In the 1950s, Dr. Herbert Koch from the Max Plank Institute in Mülheim, Germany, found that olefins may react with carbon monoxide and water under the influence of strong acids to form tertiary branched neocarboxylic acids (Figure 1). Before the intermediate carbocation reacts with carbon monoxide, isomerization reactions are observed and, therefore, the resulting acid is composed of a number of isomers.1,2
The neocarboxylic acid can be converted into its vinyl ester monomer by reaction with acetylene. Today, these monomers are marketed under the trade name VeoVa™ vinyl ester and are also widely referred to in industry as vinyl versatate monomers, neo-esters or VV monomers.
VeoVa vinyl ester monomers are very hydrophobic vinyl esters with a highly branched tertiary substituted α-carbon structure. Their principal use is as hydrophobic co-monomers in vinyl and acrylic polymerization. Their alkyl neocarboxylic group is very resistant to degradation in alkaline conditions, as there is no hydrogen on the α-carbon atom. The branched tertiary structure with bulky and hydrophobic hydrocarbon groups provides the neo-ester monomers (Figure 2) with a highly hydrophobic nature and a low surface tension. Furthermore, they possess a strong resistance to hydrolysis and do not degrade under the influence of UV light.
The VeoVa vinyl ester monomers easily polymerize with various other co-monomers through reaction of the vinyl ester functional group. In this way the specific properties of the monomer can be imparted to its copolymers. VeoVa monomer enhances the performance of vinyl acetate- and acrylic-based latices, significantly upgrading key properties such as water and alkali resistance in both polymer systems.
VeoVa vinyl ester-based polymers exhibit the required polymer hardness and flexibility balance, hydrophobicity and chemical resistance for the formulation of a wide range of latex coatings. The resulting paints are characterized by very good water, UV and alkali resistance, and therefore exhibit very good outdoor durability.3 VeoVa monomers already have been successfully used to manufacture VeoVa/vinyl acetate copolymer latices. Used as binders for architectural paints, these latices provide improved scrub resistance and exterior durability. These properties of hydrophobicity, resistance to hydrolysis and UV light make VeoVa monomers also particularly suitable for producing high-performance latices, especially when they are copolymerized with acrylic and methacrylic monomers. VeoVa vinyl ester-modified acrylics can be formulated in protective coatings such as anti-corrosion paints, water-repellent systems, wood coatings, elastomeric roof coatings and adhesive applications such as PSAs.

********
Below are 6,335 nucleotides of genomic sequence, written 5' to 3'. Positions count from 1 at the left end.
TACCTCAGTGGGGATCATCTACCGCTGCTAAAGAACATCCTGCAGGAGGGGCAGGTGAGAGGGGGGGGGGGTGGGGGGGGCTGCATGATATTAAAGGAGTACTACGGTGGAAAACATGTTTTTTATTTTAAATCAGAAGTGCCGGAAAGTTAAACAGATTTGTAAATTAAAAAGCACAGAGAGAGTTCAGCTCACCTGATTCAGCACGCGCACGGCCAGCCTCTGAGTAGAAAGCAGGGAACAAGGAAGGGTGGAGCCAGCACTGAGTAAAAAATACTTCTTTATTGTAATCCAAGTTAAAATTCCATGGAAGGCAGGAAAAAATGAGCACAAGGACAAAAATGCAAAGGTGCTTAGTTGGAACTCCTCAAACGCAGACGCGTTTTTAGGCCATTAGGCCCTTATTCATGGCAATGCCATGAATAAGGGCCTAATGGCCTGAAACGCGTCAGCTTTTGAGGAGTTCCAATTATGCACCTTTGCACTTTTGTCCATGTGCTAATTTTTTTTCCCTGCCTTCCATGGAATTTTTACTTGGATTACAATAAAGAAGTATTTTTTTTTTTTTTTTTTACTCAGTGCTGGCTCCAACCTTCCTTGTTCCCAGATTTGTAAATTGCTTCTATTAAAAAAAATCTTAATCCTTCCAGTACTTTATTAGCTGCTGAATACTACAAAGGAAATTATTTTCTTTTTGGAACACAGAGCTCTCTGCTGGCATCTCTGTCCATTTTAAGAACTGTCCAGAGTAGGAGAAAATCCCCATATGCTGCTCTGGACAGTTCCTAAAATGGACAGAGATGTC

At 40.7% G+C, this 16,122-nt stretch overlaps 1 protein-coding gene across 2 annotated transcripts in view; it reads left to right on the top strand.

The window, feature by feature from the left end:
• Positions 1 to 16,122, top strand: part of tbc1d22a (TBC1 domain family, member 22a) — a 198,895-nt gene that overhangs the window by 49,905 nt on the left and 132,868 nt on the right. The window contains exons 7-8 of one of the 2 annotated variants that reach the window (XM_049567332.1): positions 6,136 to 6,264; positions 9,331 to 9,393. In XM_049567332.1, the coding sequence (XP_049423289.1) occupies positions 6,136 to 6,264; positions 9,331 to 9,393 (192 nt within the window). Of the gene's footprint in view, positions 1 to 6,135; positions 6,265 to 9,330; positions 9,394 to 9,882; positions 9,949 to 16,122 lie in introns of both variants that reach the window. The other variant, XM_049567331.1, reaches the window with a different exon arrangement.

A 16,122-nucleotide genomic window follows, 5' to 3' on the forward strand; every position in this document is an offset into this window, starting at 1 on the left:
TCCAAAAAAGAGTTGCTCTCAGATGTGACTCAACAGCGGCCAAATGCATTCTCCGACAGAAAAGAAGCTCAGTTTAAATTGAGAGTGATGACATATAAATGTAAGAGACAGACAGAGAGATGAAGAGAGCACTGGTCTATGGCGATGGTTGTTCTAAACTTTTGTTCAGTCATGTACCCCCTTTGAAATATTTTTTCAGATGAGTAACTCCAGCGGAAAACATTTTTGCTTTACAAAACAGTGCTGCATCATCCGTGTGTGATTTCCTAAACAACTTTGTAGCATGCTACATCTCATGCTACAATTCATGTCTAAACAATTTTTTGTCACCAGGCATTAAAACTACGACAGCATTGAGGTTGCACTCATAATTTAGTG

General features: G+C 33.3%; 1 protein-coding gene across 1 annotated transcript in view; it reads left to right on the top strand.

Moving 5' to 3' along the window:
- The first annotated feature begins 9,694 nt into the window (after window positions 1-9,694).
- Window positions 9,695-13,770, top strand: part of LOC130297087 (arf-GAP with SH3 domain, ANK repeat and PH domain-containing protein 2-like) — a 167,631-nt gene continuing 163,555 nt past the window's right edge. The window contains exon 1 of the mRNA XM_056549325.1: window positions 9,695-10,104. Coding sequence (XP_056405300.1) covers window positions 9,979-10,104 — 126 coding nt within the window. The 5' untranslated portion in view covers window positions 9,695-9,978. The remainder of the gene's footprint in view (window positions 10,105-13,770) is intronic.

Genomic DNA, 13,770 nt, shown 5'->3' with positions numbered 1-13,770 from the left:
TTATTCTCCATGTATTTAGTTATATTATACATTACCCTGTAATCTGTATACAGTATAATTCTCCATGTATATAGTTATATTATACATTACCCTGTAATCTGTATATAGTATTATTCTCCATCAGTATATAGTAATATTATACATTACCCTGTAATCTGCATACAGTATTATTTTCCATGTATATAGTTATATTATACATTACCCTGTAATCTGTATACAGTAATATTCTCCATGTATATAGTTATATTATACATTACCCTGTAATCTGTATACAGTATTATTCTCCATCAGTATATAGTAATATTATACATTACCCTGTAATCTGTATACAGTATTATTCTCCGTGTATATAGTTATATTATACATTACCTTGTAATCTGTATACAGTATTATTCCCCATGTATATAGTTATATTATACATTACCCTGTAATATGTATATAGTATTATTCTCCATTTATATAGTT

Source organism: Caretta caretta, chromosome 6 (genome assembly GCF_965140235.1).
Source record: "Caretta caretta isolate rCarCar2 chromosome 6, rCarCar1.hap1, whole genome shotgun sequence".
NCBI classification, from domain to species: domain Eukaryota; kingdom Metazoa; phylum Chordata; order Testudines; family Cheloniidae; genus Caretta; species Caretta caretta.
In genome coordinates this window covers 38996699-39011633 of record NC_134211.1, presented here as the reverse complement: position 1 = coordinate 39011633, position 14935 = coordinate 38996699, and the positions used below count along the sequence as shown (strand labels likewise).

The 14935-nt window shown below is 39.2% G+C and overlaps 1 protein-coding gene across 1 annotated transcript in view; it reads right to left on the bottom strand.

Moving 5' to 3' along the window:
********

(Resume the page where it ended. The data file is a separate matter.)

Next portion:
Glass Transition Temperature
The various VeoVa monomers mainly differ in the degree of branching and the length of the hydrocarbon groups. This leads to differences in the glass transition temperature (Tg) of their homopolymers and consequently to different copolymer properties. The broad range of Tgs available within the portfolio of VeoVa monomers offers an important tool to the polymer chemist to develop hydrophobic polymers within a very wide Tg range.
VeoVa 9 monomer is the vinyl ester of neononanoic acid (9 carbon atoms) and is considered a harder monomer as it imparts a Tg of +70 °C. Scholten and Van Westrenen illustrated the effect of chain branching by measuring the Tg of a series of polymer prepared from VeoVa 9 vinyl ester isomers.4 The Tgs were found to range from +10 to 119 °C, leading to the conclusion that the high Tg of poly-VeoVa 9 is a cumulative effect of the shorter chain length and the higher degree of branching within the various isomer mixtures.
VeoVa 10 monomer is the vinyl ester of neodecanoic acid (10 carbon atoms) and has a homopolymer Tg of -3 °C, making it a flexibilizing monomer. VeoVa EH monomer is the vinyl ester of 2-ethylhexanoic acid, a more linear acid, and therefore has a significantly lower Tg of -36 °C
Water resistance is one of the most important barrier properties of a coating. The water resistance of a coating is mainly governed by its polymeric binder and the monomers used to produce the binder. If water solubility of the monomers is taken as an indication of hydrophobicity (Table 1) it becomes clear that VeoVa monomers have a much higher hydrophobicity than other monomers that are commonly used in emulsion polymerization.5
Ease of Polymerization
VeoVa monomers can be used in combination with a variety of other monomer types to produce various polymers. The ease of polymerization depends on the reactivity ratios of the monomers used (Table 2).
The data reported in Table 2 show that VeoVa monomers have a similar reactivity to the vinyl acetate monomer. All the vinyl esters have a similar reactivity independent of the size of the carboxylic group. There is also a difference of reactivity between the vinyl ester monomers and (meth)acrylate monomers, but this difference is such that they can still react together in emulsion polymerization. Finally, the difference of reactivity between the vinyl ester monomers and styrene is so large that they cannot copolymerize in emulsion polymerization.
In summary, the VeoVa monomers copolymerize easily with other vinyl esters, ethylene and most acetate-based and acrylic-based monomers.
VeoVa-Modified Vinyl Acetate-Based Latices
VV10 and vinyl acetate are very much complementary to each other with respect to the properties they impart to latex polymers. Vinyl acetate homopolymers, although economic in use, lack the flexibility and durability required for most emulsion paint applications. Homopolymers of VV10 (Table 3), on the other hand, exhibit very good resistance to hydrolysis, UV light and water, but having a Tg of -3 °C they are too soft for most coating applications. Copolymers of vinyl acetate and VV10 provide a well-balanced set of performance characteristics.